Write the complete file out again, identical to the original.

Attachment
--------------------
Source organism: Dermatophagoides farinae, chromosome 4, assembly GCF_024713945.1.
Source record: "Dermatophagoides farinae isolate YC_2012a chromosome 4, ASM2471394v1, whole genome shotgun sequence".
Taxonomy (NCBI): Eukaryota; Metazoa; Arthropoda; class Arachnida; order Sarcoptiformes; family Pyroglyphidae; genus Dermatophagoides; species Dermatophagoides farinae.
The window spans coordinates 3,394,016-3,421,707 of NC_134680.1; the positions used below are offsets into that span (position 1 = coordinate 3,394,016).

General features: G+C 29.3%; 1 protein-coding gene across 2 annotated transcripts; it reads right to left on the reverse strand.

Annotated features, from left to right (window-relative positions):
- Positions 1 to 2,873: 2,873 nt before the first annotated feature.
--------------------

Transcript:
Source organism: Dermatophagoides farinae, chromosome 4, assembly GCF_024713945.1.
Source record: "Dermatophagoides farinae isolate YC_2012a chromosome 4, ASM2471394v1, whole genome shotgun sequence".
Taxonomy (NCBI): Eukaryota; Metazoa; Arthropoda; class Arachnida; order Sarcoptiformes; family Pyroglyphidae; genus Dermatophagoides; species Dermatophagoides farinae.
The window spans coordinates 3,394,016-3,421,707 of NC_134680.1; the positions used below are offsets into that span (position 1 = coordinate 3,394,016).

General features: G+C 29.3%; 1 protein-coding gene across 2 annotated transcripts; it reads right to left on the reverse strand.

Annotated features, from left to right (window-relative positions):
- Positions 1 to 2,873: 2,873 nt before the first annotated feature.